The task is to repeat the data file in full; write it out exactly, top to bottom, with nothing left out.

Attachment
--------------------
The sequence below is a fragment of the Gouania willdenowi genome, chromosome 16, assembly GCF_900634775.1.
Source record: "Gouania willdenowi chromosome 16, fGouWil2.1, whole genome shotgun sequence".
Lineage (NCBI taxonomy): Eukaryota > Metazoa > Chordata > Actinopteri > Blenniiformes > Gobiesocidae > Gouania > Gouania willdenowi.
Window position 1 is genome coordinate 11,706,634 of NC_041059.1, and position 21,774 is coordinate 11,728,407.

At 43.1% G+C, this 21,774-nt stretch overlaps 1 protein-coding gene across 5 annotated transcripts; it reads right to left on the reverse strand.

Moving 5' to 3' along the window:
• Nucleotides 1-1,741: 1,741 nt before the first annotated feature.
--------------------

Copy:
The sequence below is a fragment of the Gouania willdenowi genome, chromosome 16, assembly GCF_900634775.1.
Source record: "Gouania willdenowi chromosome 16, fGouWil2.1, whole genome shotgun sequence".
Lineage (NCBI taxonomy): Eukaryota > Metazoa > Chordata > Actinopteri > Blenniiformes > Gobiesocidae > Gouania > Gouania willdenowi.
Window position 1 is genome coordinate 11,706,634 of NC_041059.1, and position 21,774 is coordinate 11,728,407.

At 43.1% G+C, this 21,774-nt stretch overlaps 1 protein-coding gene across 5 annotated transcripts; it reads right to left on the reverse strand.

Moving 5' to 3' along the window:
• Nucleotides 1-1,741: 1,741 nt before the first annotated feature.